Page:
If your cushion is in good shape, use it as a pattern for you fabric. For my chair it was best to get a new piece of foam. It's very expensive, but I was lucky enough to tackle this right in the middle of JoAnn's 50% off sale on high density foam. This is a yard of 4" foam. I traced the old cushion and cut out the shape with a serrated bread knife. If you have an electric carving knife, that would give you a smoother cut. By the way, this stuff smells terrible at first but I don't notice a smell anymore.
Pin the welting onto the fabric following the edge of the foam. Pin the corners and cut some easing snips into the curves to imitate the fit you want. I didn't have enough matching fabric to cover the whole cushion, so I bought some black duck canvas to use on the parts that don't show. In the picture above you are looking at the bottom of the cushion.
Hide the spot where the welting ends overlap by snipping open the seam of one end and trimming back the cord inside until it is long enough to just reach the other welting end. I did this to the piece on the right side, then inserted the left end of welting and sewed them closed together.
The finished bottom of the cushion! Sew the welting on, and then do the same to the other piece of fabric.
When both the top and bottom pieces are prepared, lay the top piece on the foam, right-side down, and pin the edge pieces to it, also right-side in. I have a seam in the side fabric in the picture above because I was down to remnants, but you should cut out one long strip to cover the front and reach a little more than halfway up the sides.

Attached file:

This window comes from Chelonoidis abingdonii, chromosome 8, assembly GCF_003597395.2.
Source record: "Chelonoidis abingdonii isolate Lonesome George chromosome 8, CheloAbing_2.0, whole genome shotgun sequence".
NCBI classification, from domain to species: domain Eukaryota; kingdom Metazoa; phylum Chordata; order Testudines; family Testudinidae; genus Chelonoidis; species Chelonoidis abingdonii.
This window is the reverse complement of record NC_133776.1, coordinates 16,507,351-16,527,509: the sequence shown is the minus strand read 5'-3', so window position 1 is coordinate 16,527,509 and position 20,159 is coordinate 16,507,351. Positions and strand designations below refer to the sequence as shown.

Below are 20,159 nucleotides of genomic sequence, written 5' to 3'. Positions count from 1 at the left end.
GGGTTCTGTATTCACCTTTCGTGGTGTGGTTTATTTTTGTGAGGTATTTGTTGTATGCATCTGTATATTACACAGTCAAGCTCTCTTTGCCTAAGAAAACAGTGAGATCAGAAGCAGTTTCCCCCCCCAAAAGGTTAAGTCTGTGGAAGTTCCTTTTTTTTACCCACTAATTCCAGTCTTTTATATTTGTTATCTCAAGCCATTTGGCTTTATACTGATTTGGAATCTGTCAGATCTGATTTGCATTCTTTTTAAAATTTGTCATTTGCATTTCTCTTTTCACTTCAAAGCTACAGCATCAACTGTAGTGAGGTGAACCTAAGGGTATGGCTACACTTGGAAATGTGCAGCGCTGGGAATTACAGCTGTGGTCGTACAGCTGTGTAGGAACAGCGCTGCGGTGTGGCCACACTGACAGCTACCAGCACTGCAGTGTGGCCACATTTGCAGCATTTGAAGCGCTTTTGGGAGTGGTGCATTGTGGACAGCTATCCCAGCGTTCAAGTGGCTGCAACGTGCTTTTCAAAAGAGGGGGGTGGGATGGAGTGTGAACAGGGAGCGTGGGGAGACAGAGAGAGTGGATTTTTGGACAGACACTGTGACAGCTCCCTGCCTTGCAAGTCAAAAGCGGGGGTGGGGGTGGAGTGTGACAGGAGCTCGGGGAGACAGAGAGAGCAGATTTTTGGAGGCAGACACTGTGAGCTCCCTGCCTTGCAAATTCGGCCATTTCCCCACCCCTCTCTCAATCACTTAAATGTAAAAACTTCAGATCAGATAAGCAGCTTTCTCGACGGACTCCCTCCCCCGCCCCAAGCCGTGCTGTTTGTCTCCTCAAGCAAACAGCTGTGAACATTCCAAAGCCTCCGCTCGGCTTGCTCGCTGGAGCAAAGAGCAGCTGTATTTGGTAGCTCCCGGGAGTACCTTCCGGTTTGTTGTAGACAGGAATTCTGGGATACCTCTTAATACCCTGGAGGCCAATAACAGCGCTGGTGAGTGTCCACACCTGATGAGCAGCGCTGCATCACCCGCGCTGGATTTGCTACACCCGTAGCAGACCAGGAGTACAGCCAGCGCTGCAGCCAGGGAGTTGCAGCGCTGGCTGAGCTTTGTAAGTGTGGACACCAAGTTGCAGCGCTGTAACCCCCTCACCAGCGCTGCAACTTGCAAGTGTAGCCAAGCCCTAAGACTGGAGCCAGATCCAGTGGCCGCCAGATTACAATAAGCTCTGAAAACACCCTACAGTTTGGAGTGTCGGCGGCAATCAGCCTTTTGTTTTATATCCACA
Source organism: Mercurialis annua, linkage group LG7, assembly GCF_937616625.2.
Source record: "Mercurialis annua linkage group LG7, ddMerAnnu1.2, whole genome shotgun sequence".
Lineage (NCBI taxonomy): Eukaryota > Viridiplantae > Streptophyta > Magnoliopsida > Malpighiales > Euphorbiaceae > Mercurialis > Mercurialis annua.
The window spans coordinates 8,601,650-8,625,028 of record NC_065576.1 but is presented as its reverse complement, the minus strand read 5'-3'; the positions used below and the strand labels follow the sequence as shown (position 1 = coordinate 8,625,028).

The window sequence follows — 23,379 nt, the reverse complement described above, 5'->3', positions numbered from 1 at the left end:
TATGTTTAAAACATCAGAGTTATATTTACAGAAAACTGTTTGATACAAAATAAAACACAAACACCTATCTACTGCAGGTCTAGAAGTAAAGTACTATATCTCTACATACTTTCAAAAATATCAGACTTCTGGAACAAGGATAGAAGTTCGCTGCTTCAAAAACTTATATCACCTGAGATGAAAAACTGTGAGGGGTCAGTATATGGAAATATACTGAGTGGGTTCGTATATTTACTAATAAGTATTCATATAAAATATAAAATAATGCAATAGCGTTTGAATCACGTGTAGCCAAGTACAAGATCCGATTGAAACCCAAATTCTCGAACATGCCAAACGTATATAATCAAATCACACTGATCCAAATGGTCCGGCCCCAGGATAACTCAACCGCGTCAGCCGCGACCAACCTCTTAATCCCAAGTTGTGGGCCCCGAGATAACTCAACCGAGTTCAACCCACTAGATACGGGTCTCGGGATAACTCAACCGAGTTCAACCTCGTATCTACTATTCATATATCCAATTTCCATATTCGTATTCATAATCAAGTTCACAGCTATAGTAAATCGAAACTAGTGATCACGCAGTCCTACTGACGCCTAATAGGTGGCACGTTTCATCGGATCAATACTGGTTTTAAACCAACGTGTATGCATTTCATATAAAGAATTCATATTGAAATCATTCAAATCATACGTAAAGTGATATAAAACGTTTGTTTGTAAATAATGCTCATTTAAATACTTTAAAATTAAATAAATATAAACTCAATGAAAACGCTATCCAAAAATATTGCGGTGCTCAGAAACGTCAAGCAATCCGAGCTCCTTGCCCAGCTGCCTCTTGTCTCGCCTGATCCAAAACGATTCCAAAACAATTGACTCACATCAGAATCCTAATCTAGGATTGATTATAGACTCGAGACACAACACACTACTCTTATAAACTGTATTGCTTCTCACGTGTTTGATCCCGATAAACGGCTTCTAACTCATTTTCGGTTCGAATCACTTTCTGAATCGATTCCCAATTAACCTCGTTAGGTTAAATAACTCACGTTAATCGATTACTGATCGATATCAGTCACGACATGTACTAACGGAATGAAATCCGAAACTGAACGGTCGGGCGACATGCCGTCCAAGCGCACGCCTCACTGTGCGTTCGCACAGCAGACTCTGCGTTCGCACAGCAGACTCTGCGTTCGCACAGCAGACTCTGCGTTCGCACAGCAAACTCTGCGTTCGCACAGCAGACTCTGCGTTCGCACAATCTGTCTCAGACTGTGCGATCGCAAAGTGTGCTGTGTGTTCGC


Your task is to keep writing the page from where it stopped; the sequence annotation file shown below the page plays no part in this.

I checked the fit by turning the pinned material right side out and placing it on the foam. The pins distort the edges a bit, but it's beginning to take shape! I sewed the pieces together along the pinned lines, always feeling under the fabric to make sure I was staying right next to the welting. Attach the front half of the bottom piece in the same way.
For the back half of the cushion, I followed the same process but used two pieces of fabric, long enough to overlap each other. This leaves room for inserting and removing the foam. I also used spray adhesive to attach a layer of batting to the top and bottom of the foam inside.
Because it overlaps, I can add velcro to hold it closed. Whichever one ends up looser goes on top.
Here's the finished cushion! And now, please excuse me while I pump my hands in the air and dance around to celebrate the end of a very long project.